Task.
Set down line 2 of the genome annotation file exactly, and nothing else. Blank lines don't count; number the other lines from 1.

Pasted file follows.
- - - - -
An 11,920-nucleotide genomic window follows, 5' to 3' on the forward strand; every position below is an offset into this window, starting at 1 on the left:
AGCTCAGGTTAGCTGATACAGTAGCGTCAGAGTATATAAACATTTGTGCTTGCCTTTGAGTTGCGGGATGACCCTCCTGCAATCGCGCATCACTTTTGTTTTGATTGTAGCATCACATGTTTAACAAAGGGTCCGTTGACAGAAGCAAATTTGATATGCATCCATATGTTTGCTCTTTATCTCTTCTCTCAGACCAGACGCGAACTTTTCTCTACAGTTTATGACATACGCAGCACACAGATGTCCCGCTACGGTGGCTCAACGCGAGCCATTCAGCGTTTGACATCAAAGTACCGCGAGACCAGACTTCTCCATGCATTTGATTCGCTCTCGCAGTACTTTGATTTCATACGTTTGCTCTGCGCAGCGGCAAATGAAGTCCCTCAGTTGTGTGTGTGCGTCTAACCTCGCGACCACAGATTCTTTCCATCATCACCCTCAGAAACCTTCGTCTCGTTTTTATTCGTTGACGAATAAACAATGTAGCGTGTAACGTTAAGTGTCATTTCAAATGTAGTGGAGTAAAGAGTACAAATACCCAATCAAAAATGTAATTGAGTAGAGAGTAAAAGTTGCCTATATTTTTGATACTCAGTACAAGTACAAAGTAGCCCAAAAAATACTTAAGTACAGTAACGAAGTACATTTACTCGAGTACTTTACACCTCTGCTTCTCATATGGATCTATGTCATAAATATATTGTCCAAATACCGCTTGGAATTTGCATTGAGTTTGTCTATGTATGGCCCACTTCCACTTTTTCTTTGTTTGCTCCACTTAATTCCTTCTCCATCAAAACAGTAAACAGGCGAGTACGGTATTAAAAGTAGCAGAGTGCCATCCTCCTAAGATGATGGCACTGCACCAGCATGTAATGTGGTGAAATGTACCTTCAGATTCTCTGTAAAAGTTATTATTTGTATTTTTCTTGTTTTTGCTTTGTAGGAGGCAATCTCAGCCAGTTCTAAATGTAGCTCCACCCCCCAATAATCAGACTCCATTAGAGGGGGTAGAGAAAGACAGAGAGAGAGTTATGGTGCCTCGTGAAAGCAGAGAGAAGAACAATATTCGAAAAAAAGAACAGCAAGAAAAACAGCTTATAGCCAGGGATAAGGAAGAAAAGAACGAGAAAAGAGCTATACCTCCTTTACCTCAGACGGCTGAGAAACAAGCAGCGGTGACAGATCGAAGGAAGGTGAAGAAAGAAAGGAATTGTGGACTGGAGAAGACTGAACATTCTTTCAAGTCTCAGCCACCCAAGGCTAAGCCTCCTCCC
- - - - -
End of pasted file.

AGCTCAGGTTAGCTGATACAGTAGCGTCAGAGTATATAAACATTTGTGCTTGCCTTTGAGTTGCGGGATGACCCTCCTGCAATCGCGCATCACTTTTGTTTTGATTGTAGCATCACATGTTTAACAAAGGGTCCGTTGACAGAAGCAAATTTGATATGCATCCATATGTTTGCTCTTTATCTCTTCTCTCAGACCAGACGCGAACTTTTCTCTACAGTTTATGACATACGCAGCACACAGATGTCCCGCTACGGTGGCTCAACGCGAGCCATTCAGCGTTTGACATCAAAGTACCGCGAGACCAGACTTCTCCATGCATTTGATTCGCTCTCGCAGTACTTTGATTTCATACGTTTGCTCTGCGCAGCGGCAAATGAAGTCCCTCAGTTGTGTGTGTGCGTCTAACCTCGCGACCACAGATTCTTTCCATCATCACCCTCAGAAACCTTCGTCTCGTTTTTATTCGTTGACGAATAAACAATGTAGCGTGTAACGTTAAGTGTCATTTCAAATGTAGTGGAGTAAAGAGTACAAATACCCAATCAAAAATGTAATTGAGTAGAGAGTAAAAGTTGCCTATATTTTTGATACTCAGTACAAGTACAAAGTAGCCCAAAAAATACTTAAGTACAGTAACGAAGTACATTTACTCGAGTACTTTACACCTCTGCTTCTCATATGGATCTATGTCATAAATATATTGTCCAAATACCGCTTGGAATTTGCATTGAGTTTGTCTATGTATGGCCCACTTCCACTTTTTCTTTGTTTGCTCCACTTAATTCCTTCTCCATCAAAACAGTAAACAGGCGAGTACGGTATTAAAAGTAGCAGAGTGCCATCCTCCTAAGATGATGGCACTGCACCAGCATGTAATGTGGTGAAATGTACCTTCAGATTCTCTGTAAAAGTTATTATTTGTATTTTTCTTGTTTTTGCTTTGTAGGAGGCAATCTCAGCCAGTTCTAAATGTAGCTCCACCCCCCAATAATCAGACTCCATTAGAGGGGGTAGAGAAAGACAGAGAGAGAGTTATGGTGCCTCGTGAAAGCAGAGAGAAGAACAATATTCGAAAAAAAGAACAGCAAGAAAAACAGCTTATAGCCAGGGATAAGGAAGAAAAGAACGAGAAAAGAGCTATACCTCCTTTACCTCAGACGGCTGAGAAACAAGCAGCGGTGACAGATCGAAGGAAGGTGAAGAAAGAAAGGAATTGTGGACTGGAGAAGACTGAACATTCTTTCAAGTCTCAGCCACCCAAGGCTAAGCCTCCTCCC